Salinger, and Zinn: Interfaith Connections

 

Two American cultural icons died this week–author J.D. Salinger and historian and social activist Howard Zinn–and both of them had interfaith connections. Salinger perches near the top of any list of prominent “half-Jewish” writers–along with Marcel Proust, Gabriela Mistral, Dorothy Parker, Adrienne Rich and Mary Gordon. The fictional Glass family depicted in many of Salinger’s works, including Franny and Zooey, mirrored his own family: a Jewish father and an Irish Catholic mother. Salinger created what may have been the first important fictional treatment of an interfaith family: the theme of half-Jewishness was clearly resonant for him, if also troubling.

Zinn, on the other hand, was culturally Jewish, though his work for peace and justice put him in the vanguard of those working across religious boundaries, starting in the Civil Rights era. “I find inspiration in Jewish stories of hope, also in the Christian pacifism of the Berrigans, also in Taoism and Buddhism,” Zinn told Tikkun magazine.

Zinn had an important connection to two prominent black/Jewish interfaith families. Author of the essential People’s History of the United States, Zinn spent most of his career as a history professor at Boston University. But from 1956 to 1963, he taught at Spelman College in Atlanta, where he mentored both Alice Walker and Marian Wright Edelman, both of whom went on to marry Jewish men.

Alice Walker called Zinn “the best teacher I ever had.” Her later marriage to a Jewish lawyer was brief, but her daughter Rebecca Walker has written an important memoir on being a biracial, interfaith child. Marian Wright Edelman has had a long and happy marriage to law professor Peter Edelman. In her book Lanterns: A Memoir of Mentors, Edelman wrote about the profound effect Zinn had on her, an impression that I cannot help but think opened her mind to the eventual possibility of interfaith marriage. “Howie not only lived what he taught in history class by breaching Atlanta’s segregated boundaries, but stretched my religious tolerance beyond childhood limits,”  wrote Edelman, a minister’s daughter. “I felt shock and confusion when he announced in class that he did not believe in Jesus Christ. There were few Jewish citizens in my small South Carolina hometown. Through him I began to discern that goodness comes in many faiths and forms which must be respected and honored.”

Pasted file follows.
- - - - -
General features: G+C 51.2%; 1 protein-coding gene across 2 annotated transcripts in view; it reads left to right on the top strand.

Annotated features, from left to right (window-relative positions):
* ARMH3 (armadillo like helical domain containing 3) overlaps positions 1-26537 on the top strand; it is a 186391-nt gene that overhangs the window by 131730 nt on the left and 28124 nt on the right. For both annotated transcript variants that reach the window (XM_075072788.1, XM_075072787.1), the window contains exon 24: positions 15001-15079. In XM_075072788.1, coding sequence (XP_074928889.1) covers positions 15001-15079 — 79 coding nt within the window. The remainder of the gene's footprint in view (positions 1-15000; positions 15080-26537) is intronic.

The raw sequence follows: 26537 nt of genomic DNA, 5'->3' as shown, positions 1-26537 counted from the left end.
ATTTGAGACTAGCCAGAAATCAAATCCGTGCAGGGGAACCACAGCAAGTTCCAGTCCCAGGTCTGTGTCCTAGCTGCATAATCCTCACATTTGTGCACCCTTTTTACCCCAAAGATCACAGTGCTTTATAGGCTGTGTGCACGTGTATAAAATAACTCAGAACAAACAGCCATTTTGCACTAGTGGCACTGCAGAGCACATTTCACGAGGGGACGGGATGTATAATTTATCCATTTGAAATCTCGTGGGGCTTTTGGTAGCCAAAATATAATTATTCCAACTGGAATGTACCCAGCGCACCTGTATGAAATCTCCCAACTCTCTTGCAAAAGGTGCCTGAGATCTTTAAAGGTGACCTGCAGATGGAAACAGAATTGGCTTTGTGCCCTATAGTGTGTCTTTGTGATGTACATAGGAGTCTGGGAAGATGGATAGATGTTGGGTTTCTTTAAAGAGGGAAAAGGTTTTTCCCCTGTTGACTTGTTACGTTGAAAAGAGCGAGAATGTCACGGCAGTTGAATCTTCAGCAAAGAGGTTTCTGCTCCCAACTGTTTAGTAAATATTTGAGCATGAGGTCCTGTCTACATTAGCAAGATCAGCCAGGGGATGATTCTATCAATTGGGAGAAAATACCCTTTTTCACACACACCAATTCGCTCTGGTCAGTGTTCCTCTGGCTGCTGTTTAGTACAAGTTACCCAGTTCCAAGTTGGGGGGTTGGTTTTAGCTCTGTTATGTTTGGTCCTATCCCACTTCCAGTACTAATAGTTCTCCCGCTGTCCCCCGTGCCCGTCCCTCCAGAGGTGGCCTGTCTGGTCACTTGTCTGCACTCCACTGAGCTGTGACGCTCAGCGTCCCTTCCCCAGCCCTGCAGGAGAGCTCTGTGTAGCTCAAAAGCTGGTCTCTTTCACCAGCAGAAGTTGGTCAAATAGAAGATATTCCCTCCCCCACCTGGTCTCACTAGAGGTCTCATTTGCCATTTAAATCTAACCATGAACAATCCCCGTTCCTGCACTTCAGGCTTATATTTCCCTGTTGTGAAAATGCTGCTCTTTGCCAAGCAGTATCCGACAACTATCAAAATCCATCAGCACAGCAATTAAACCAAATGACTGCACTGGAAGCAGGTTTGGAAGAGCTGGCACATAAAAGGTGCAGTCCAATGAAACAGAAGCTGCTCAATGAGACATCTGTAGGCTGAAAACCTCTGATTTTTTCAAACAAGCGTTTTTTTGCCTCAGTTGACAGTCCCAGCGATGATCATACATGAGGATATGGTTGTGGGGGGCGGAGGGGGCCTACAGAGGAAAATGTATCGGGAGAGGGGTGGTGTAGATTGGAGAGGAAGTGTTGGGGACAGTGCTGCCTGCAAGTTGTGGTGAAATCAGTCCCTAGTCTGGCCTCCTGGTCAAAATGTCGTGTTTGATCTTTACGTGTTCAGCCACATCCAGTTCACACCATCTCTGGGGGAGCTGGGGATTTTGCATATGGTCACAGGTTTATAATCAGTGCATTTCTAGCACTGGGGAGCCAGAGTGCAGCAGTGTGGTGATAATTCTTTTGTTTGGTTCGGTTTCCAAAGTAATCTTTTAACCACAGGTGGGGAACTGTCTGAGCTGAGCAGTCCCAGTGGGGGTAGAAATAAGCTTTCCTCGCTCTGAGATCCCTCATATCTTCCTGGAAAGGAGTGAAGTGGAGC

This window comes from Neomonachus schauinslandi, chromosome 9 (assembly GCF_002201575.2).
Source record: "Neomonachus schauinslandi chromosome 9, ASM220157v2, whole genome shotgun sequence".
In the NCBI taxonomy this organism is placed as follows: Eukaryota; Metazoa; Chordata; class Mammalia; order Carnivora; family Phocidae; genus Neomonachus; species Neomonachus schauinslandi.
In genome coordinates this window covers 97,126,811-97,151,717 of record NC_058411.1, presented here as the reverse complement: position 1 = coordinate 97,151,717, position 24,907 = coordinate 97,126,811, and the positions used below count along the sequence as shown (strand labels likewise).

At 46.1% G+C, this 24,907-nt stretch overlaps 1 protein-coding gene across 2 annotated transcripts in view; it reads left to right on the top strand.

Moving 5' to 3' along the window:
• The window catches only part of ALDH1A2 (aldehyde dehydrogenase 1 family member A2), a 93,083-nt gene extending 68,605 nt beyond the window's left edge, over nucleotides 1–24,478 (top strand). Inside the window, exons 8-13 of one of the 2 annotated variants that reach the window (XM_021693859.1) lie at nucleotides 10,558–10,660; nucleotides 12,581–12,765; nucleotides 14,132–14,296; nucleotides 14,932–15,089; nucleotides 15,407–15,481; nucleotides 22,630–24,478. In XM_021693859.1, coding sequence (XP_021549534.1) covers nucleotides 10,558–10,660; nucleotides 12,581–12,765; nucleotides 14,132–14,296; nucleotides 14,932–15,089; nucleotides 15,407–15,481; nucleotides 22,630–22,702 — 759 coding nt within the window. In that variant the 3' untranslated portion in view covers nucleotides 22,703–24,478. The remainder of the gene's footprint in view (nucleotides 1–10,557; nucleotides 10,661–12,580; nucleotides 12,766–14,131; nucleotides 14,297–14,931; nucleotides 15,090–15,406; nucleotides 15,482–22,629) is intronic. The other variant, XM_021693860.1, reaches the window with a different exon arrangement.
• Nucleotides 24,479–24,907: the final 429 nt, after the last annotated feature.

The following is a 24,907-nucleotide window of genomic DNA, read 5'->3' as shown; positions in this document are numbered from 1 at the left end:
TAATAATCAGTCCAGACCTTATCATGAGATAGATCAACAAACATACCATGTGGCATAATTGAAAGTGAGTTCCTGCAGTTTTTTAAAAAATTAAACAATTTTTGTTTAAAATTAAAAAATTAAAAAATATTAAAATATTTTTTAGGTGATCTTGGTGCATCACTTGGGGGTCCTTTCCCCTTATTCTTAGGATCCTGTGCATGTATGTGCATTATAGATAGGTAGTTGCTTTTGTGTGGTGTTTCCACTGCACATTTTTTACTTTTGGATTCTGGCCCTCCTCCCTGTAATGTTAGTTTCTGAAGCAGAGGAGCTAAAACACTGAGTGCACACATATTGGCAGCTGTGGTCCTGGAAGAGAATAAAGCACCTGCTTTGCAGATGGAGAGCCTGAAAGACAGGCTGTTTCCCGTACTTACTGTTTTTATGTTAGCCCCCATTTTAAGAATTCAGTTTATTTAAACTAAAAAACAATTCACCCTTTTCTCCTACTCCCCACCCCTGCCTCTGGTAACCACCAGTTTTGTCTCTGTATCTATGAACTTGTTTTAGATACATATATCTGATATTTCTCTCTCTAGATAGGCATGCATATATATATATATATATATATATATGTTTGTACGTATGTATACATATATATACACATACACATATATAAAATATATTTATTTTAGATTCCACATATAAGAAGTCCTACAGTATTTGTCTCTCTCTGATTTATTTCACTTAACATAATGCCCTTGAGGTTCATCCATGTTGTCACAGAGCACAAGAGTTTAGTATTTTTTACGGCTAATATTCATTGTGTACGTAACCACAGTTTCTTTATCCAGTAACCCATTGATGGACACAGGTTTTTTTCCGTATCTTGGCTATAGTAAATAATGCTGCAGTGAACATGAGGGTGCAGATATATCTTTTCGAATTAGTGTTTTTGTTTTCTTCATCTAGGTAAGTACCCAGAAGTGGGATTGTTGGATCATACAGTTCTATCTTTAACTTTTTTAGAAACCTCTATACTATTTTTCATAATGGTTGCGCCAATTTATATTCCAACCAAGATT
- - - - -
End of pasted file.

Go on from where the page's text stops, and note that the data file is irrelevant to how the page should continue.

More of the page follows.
The admiration was mutual. In 2006, when asked to assess the possible candidates for President, Zinn described Barack Obama as “cautious.” His suggested candidate, he said, would be Marian Wright Edelman.

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